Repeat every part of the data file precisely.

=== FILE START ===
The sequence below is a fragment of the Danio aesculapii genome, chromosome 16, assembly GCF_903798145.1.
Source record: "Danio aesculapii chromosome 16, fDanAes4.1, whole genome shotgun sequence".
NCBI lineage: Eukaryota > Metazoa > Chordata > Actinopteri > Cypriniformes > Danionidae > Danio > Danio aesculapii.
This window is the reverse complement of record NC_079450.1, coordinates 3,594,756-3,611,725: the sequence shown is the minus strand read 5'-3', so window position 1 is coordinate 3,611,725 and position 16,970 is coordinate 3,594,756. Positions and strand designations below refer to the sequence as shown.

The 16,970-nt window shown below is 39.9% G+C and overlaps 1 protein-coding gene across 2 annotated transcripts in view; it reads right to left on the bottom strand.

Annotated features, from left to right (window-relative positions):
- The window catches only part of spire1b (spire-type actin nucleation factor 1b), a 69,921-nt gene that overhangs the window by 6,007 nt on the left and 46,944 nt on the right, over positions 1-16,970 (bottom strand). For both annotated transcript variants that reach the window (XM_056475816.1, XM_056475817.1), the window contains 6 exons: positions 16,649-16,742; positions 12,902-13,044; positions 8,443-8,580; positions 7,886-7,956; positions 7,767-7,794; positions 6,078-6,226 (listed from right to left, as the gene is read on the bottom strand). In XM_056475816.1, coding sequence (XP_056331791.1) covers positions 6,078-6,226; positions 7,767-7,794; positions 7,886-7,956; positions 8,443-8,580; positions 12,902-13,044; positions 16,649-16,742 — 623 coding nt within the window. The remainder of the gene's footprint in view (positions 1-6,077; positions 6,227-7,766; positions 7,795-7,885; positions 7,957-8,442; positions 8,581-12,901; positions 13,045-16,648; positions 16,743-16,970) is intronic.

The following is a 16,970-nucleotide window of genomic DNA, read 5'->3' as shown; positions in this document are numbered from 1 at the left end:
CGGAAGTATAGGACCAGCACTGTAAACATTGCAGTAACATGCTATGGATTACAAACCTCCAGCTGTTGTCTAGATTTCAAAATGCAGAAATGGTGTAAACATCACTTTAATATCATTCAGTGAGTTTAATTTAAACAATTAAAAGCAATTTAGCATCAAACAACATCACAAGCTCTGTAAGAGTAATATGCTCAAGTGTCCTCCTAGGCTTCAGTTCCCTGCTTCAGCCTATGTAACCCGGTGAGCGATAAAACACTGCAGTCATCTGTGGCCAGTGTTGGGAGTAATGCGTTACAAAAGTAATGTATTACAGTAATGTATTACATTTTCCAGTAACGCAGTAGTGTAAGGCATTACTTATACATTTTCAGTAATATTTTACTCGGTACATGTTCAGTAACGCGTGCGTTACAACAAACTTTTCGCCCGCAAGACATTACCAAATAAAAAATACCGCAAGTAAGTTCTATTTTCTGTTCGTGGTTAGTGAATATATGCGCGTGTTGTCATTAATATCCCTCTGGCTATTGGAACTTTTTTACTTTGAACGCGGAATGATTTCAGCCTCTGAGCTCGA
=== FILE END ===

The sequence below is a fragment of the Danio aesculapii genome, chromosome 16, assembly GCF_903798145.1.
Source record: "Danio aesculapii chromosome 16, fDanAes4.1, whole genome shotgun sequence".
NCBI lineage: Eukaryota > Metazoa > Chordata > Actinopteri > Cypriniformes > Danionidae > Danio > Danio aesculapii.
This window is the reverse complement of record NC_079450.1, coordinates 3,594,756-3,611,725: the sequence shown is the minus strand read 5'-3', so window position 1 is coordinate 3,611,725 and position 16,970 is coordinate 3,594,756. Positions and strand designations below refer to the sequence as shown.

The 16,970-nt window shown below is 39.9% G+C and overlaps 1 protein-coding gene across 2 annotated transcripts in view; it reads right to left on the bottom strand.

Annotated features, from left to right (window-relative positions):
- The window catches only part of spire1b (spire-type actin nucleation factor 1b), a 69,921-nt gene that overhangs the window by 6,007 nt on the left and 46,944 nt on the right, over positions 1-16,970 (bottom strand). For both annotated transcript variants that reach the window (XM_056475816.1, XM_056475817.1), the window contains 6 exons: positions 16,649-16,742; positions 12,902-13,044; positions 8,443-8,580; positions 7,886-7,956; positions 7,767-7,794; positions 6,078-6,226 (listed from right to left, as the gene is read on the bottom strand). In XM_056475816.1, coding sequence (XP_056331791.1) covers positions 6,078-6,226; positions 7,767-7,794; positions 7,886-7,956; positions 8,443-8,580; positions 12,902-13,044; positions 16,649-16,742 — 623 coding nt within the window. The remainder of the gene's footprint in view (positions 1-6,077; positions 6,227-7,766; positions 7,795-7,885; positions 7,957-8,442; positions 8,581-12,901; positions 13,045-16,648; positions 16,743-16,970) is intronic.

The following is a 16,970-nucleotide window of genomic DNA, read 5'->3' as shown; positions in this document are numbered from 1 at the left end:
CGGAAGTATAGGACCAGCACTGTAAACATTGCAGTAACATGCTATGGATTACAAACCTCCAGCTGTTGTCTAGATTTCAAAATGCAGAAATGGTGTAAACATCACTTTAATATCATTCAGTGAGTTTAATTTAAACAATTAAAAGCAATTTAGCATCAAACAACATCACAAGCTCTGTAAGAGTAATATGCTCAAGTGTCCTCCTAGGCTTCAGTTCCCTGCTTCAGCCTATGTAACCCGGTGAGCGATAAAACACTGCAGTCATCTGTGGCCAGTGTTGGGAGTAATGCGTTACAAAAGTAATGTATTACAGTAATGTATTACATTTTCCAGTAACGCAGTAGTGTAAGGCATTACTTATACATTTTCAGTAATATTTTACTCGGTACATGTTCAGTAACGCGTGCGTTACAACAAACTTTTCGCCCGCAAGACATTACCAAATAAAAAATACCGCAAGTAAGTTCTATTTTCTGTTCGTGGTTAGTGAATATATGCGCGTGTTGTCATTAATATCCCTCTGGCTATTGGAACTTTTTTACTTTGAACGCGGAATGATTTCAGCCTCTGAGCTCGA